Maxim Vintage Car Shopper: 1966 Austin-Healey 3000

A Miata is reliable, but no Mazda could ever match the charm and grace of this British brute. 
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A Miata is reliable, but no Mazda could ever match the charm and grace of this British brute. 

The Year: 1966

The Model: Austin Healey 3000

The Drivetrain: A 2.9-liter straight six making 150 blue-blooded horses, routed through a five speed manual transmission. [This car is roadster-spec.]

Favourite Five Points

-       Buying an Austin-Healey is signing up for a interactive relationship: there are eleven grease points that need attention every 1000 miles, first gear is unsynchronized, and the twin carburetors need tuning.

-       Many people thing of chrome as a strictly American ornament, but the fine-toothed grill on this Big Healey is a shiny masterpiece.

-       The sound.  While not as famous as the songs of Anglo contemporaries like the Jaguar XKE and Aston Martin DB5, to our ears, the Healey six-cylinder takes the British Crown.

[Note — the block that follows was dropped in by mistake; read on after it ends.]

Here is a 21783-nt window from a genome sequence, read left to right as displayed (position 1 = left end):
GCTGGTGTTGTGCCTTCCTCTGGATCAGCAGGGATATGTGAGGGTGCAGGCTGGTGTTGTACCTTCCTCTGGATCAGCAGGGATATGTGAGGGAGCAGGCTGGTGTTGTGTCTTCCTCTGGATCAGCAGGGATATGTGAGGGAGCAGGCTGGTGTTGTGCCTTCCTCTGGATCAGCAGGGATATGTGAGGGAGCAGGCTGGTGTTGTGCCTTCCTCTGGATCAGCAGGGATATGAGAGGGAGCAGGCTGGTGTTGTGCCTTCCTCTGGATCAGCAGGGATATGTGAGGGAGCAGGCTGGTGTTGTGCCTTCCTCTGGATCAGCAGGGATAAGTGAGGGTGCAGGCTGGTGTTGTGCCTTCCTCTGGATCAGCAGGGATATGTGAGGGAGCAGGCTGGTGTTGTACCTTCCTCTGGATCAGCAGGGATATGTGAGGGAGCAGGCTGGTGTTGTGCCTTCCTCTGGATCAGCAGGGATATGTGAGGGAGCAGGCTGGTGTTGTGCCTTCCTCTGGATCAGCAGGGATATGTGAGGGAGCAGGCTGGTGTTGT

-       The Stow-and-Go Top. Austin-Healey was one of the first brands to design its tops to be stowable by the driver from his seat.

-       The shape. By 1966, this was a near 15 year-old design, giving it the small footprint and classic rear deck of fifties roadster but the amped-up power of British musclecar. 

Quirks:

-       A lack of power steering (with that heavy engine!) and roll-up windows test our patience with sixties technology—this is not a daily driver.

-       The swapped-in Motolita steering wheel is nice, but we’d prefer the original.

-       We’re torn on the subject of ground-up restorations. On one hand, this car is essentially as it would have come from the factory, a perfectionist’s dream. On the other hand, a car like this deserves the patina that comes with decades of use—we love our vintage cars to, well, show their vintage. History should be part of the package.

Good Buy:

            This car is priced slightly below value, so we’re inclined to say: great buy! But then again, that cherished patina rears its tarnished head: for a $30k discount, we might track down an unrestored car with a few well-earned blemishes and love it all the more. 

Photos by Hemmings